Australia: Muslim cleric told to apologise by Prime Minister
Samir Abu Hamza runs the Islamic Information and Services Network of Australasia and, according to local media, is a self-taught cleric, popular with young Muslims in Melbourne's northern suburbs. His 2003 lecture entitled The Keys To A Successful Marriage has been posted on the internet in a 50-minute video. In this, Mr Hamza tells his audience that hitting their wives is not allowed but a light smacking is. "You beat them... but this is the last resort, after you have advised them for a long, long time, then you smack them, you beat them. "You are not allowed to bruise them, you are not allowed to make them bleed, this is just to shape them up - 'shape up woman' - that's about it. "You don't go and get a broomstick."
The Australian-born Mr Hamza went on to express his disbelief at Australia's legal definition of rape, saying that a woman was not allowed to refuse her husband's requests for sex. "Even if her husband was to ask her for a sexual relationship and she is preparing him the bread on the stove, she must leave it and come and respond to her husband," he said. "In this country if the husband wants to sleep with his wife and she does not want to and... there's nothing wrong with her, she just does not want to, and he ends up sleeping with her by force, it is... known to be as a rape. "Amazing. How can a person rape his wife?"
Mr Rudd said the cleric's remarks "have no place in modern Australia at all". "I would say to this Islamic cleric: Australia will not tolerate these sort of remarks. They don't belong in modern Australia and he should stand up, repudiate them and apologise," Mr Rudd said.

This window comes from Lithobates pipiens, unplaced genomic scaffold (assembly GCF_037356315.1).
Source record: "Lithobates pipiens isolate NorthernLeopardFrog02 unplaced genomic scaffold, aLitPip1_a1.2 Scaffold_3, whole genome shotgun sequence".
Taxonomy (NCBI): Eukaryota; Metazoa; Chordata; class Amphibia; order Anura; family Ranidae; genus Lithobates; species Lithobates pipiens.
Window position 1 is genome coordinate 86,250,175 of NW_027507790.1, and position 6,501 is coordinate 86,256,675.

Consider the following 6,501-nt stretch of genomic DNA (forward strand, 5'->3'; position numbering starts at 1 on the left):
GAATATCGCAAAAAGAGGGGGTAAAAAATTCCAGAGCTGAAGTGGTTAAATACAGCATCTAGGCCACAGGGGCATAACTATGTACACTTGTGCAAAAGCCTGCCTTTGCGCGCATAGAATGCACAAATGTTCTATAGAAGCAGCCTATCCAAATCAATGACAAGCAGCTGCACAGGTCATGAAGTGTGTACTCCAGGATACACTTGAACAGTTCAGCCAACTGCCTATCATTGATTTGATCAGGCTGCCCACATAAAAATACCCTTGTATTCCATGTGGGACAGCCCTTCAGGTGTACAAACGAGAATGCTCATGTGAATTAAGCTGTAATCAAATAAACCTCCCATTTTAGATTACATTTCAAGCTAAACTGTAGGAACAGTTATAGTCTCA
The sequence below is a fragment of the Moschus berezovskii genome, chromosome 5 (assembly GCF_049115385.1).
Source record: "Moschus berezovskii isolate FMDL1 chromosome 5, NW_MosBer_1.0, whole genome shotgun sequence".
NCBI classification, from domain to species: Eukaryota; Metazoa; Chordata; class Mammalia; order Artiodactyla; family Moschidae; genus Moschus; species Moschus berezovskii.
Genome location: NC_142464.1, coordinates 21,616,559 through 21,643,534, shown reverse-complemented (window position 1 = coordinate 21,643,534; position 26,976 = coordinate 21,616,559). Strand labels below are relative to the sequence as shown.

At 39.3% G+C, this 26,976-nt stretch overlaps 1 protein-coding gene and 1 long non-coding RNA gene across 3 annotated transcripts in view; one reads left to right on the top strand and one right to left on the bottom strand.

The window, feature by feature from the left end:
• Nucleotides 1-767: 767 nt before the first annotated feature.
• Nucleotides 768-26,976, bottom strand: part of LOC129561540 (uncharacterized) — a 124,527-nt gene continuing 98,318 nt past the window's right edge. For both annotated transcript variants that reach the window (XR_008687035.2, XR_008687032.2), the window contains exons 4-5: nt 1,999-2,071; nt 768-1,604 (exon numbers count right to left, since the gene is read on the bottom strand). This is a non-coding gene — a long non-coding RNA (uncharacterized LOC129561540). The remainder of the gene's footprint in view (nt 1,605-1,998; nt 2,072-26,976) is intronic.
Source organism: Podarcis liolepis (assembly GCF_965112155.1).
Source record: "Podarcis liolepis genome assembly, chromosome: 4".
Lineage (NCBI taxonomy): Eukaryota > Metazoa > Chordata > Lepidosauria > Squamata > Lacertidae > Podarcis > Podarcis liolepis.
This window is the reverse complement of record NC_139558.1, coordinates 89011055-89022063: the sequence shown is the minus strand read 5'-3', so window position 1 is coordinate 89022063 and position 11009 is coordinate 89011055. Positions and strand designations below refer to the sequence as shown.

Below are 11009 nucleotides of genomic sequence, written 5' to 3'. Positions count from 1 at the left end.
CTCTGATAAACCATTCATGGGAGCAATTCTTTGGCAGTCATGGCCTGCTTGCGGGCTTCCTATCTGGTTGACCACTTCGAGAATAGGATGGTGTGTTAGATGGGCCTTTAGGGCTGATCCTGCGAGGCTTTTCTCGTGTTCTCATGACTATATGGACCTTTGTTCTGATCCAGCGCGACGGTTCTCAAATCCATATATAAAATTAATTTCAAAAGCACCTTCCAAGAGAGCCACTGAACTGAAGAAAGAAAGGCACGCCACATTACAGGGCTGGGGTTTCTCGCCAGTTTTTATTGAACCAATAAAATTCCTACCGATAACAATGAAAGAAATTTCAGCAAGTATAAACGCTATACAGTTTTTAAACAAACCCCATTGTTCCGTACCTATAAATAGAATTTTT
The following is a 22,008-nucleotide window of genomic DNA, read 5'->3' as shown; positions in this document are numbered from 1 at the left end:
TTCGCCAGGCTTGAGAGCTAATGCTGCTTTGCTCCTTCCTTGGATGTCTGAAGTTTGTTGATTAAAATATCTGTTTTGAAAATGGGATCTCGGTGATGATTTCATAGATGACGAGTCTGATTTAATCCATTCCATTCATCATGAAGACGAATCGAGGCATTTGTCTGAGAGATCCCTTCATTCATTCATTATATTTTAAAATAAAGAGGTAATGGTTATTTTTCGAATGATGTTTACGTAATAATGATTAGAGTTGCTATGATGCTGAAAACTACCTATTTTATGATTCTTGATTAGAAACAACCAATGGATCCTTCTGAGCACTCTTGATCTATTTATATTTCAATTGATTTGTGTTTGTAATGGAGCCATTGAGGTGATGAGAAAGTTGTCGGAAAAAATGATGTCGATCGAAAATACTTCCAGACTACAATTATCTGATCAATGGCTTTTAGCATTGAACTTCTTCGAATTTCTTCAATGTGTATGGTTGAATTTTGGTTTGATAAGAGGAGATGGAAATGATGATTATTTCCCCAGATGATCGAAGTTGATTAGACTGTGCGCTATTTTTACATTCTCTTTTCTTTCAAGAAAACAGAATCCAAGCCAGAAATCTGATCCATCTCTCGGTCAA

A leading Islamic cleric, Sheikh Taj Aldin al-Hilali, was replaced as Mufti of Australia in 2007 after creating a storm of protest when he described scantily-dressed women as "uncovered meat" inviting rape.
22 January 2009
Source: BBC News
- Afghanistan: Reject stoning, flogging, amputation and other Taliban-era punishments
- Public stoning consideration is latest setback for Afghan women's rights
- "160 Girls": Making legal history in the fight against sexual violence
- Trial of Sudanese activists charged with ‘indecent behaviour’ postponed
- Kyrgyzstan - The Kidnapped Bride
- URGENT ACTION: Sudan: Two Sudanese Activists At Risk Of Flogging
- Kenya: Protect girls by enforcing FGM and child marriage laws
- Who Cares About Stoning? Online Photo Campaign
- STATEMENT FROM ORGANIZATIONS AND ASSOCIATIONS IN SOLIDARITY WITH FEMALE EGYPTIAN ACTIVISTS
- Sudan: 32 Nuba Women Behind Bars in the Women’s International Day!
- Violence against Women, Bleeding Wound in the Syrian Conflict
- Masculinity, Son Preference and Intimate Partner Violence (India)
- Prevention of Trafficking in Human Beings Online
- Female Genital Mutliation/Cutting: A Statistical Overview and an Exploration of the Dynamics of Change
- Stolen Lives, Empty Classrooms: An Overview on Girl Marriages in Iran